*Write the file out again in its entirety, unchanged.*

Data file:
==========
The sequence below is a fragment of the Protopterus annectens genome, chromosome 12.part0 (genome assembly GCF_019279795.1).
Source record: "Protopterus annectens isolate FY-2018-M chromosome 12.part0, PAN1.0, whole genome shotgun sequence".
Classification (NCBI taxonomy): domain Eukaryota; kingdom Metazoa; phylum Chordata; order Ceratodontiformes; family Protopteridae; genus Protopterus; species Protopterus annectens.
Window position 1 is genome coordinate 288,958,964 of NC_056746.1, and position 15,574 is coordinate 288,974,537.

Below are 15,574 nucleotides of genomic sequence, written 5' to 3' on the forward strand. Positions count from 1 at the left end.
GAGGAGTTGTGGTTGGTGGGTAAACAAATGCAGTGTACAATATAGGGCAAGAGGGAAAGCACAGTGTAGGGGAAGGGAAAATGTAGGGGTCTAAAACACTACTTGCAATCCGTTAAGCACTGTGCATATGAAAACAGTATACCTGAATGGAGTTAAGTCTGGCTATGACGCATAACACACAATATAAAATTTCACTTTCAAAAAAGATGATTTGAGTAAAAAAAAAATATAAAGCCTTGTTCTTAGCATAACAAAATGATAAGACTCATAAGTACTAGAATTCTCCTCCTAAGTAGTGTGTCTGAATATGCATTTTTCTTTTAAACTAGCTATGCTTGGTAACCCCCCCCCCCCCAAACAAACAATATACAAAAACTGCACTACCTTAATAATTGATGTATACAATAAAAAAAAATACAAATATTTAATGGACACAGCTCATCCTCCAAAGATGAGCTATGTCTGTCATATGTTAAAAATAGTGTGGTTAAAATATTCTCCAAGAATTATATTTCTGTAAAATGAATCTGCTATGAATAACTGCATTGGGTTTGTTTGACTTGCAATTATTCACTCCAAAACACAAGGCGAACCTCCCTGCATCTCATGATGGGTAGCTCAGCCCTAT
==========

The sequence below is a fragment of the Protopterus annectens genome, chromosome 12.part0 (genome assembly GCF_019279795.1).
Source record: "Protopterus annectens isolate FY-2018-M chromosome 12.part0, PAN1.0, whole genome shotgun sequence".
Classification (NCBI taxonomy): domain Eukaryota; kingdom Metazoa; phylum Chordata; order Ceratodontiformes; family Protopteridae; genus Protopterus; species Protopterus annectens.
Window position 1 is genome coordinate 288,958,964 of NC_056746.1, and position 15,574 is coordinate 288,974,537.

Below are 15,574 nucleotides of genomic sequence, written 5' to 3' on the forward strand. Positions count from 1 at the left end.
GAGGAGTTGTGGTTGGTGGGTAAACAAATGCAGTGTACAATATAGGGCAAGAGGGAAAGCACAGTGTAGGGGAAGGGAAAATGTAGGGGTCTAAAACACTACTTGCAATCCGTTAAGCACTGTGCATATGAAAACAGTATACCTGAATGGAGTTAAGTCTGGCTATGACGCATAACACACAATATAAAATTTCACTTTCAAAAAAGATGATTTGAGTAAAAAAAAAATATAAAGCCTTGTTCTTAGCATAACAAAATGATAAGACTCATAAGTACTAGAATTCTCCTCCTAAGTAGTGTGTCTGAATATGCATTTTTCTTTTAAACTAGCTATGCTTGGTAACCCCCCCCCCCCCAAACAAACAATATACAAAAACTGCACTACCTTAATAATTGATGTATACAATAAAAAAAAATACAAATATTTAATGGACACAGCTCATCCTCCAAAGATGAGCTATGTCTGTCATATGTTAAAAATAGTGTGGTTAAAATATTCTCCAAGAATTATATTTCTGTAAAATGAATCTGCTATGAATAACTGCATTGGGTTTGTTTGACTTGCAATTATTCACTCCAAAACACAAGGCGAACCTCCCTGCATCTCATGATGGGTAGCTCAGCCCTAT